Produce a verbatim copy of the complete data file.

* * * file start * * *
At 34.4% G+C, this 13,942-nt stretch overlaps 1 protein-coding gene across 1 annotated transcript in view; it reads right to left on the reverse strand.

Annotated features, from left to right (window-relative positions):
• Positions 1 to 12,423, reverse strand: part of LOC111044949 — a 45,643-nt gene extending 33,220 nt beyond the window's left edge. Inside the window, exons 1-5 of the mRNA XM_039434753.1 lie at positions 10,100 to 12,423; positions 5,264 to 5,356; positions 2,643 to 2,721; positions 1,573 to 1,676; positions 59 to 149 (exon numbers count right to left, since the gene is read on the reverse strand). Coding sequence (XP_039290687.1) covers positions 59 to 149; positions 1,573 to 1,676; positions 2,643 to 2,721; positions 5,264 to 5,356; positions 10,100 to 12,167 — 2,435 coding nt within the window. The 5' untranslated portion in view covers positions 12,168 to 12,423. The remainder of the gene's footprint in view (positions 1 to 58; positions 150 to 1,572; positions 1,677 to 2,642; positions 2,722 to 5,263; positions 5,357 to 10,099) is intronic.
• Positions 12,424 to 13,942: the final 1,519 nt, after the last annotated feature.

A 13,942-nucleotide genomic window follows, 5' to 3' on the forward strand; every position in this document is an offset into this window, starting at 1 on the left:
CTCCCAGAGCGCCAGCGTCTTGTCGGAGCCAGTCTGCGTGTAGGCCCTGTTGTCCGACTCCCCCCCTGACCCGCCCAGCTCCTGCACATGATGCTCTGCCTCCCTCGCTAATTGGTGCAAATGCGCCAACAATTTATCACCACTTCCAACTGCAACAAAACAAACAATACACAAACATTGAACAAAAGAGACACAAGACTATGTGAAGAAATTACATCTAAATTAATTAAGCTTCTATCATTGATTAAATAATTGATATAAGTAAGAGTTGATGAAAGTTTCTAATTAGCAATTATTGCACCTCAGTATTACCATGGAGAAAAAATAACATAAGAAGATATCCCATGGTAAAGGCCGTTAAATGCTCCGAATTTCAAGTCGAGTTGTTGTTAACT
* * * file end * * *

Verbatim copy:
At 34.4% G+C, this 13,942-nt stretch overlaps 1 protein-coding gene across 1 annotated transcript in view; it reads right to left on the reverse strand.

Annotated features, from left to right (window-relative positions):
• Positions 1 to 12,423, reverse strand: part of LOC111044949 — a 45,643-nt gene extending 33,220 nt beyond the window's left edge. Inside the window, exons 1-5 of the mRNA XM_039434753.1 lie at positions 10,100 to 12,423; positions 5,264 to 5,356; positions 2,643 to 2,721; positions 1,573 to 1,676; positions 59 to 149 (exon numbers count right to left, since the gene is read on the reverse strand). Coding sequence (XP_039290687.1) covers positions 59 to 149; positions 1,573 to 1,676; positions 2,643 to 2,721; positions 5,264 to 5,356; positions 10,100 to 12,167 — 2,435 coding nt within the window. The 5' untranslated portion in view covers positions 12,168 to 12,423. The remainder of the gene's footprint in view (positions 1 to 58; positions 150 to 1,572; positions 1,677 to 2,642; positions 2,722 to 5,263; positions 5,357 to 10,099) is intronic.
• Positions 12,424 to 13,942: the final 1,519 nt, after the last annotated feature.

A 13,942-nucleotide genomic window follows, 5' to 3' on the forward strand; every position in this document is an offset into this window, starting at 1 on the left:
CTCCCAGAGCGCCAGCGTCTTGTCGGAGCCAGTCTGCGTGTAGGCCCTGTTGTCCGACTCCCCCCCTGACCCGCCCAGCTCCTGCACATGATGCTCTGCCTCCCTCGCTAATTGGTGCAAATGCGCCAACAATTTATCACCACTTCCAACTGCAACAAAACAAACAATACACAAACATTGAACAAAAGAGACACAAGACTATGTGAAGAAATTACATCTAAATTAATTAAGCTTCTATCATTGATTAAATAATTGATATAAGTAAGAGTTGATGAAAGTTTCTAATTAGCAATTATTGCACCTCAGTATTACCATGGAGAAAAAATAACATAAGAAGATATCCCATGGTAAAGGCCGTTAAATGCTCCGAATTTCAAGTCGAGTTGTTGTTAACT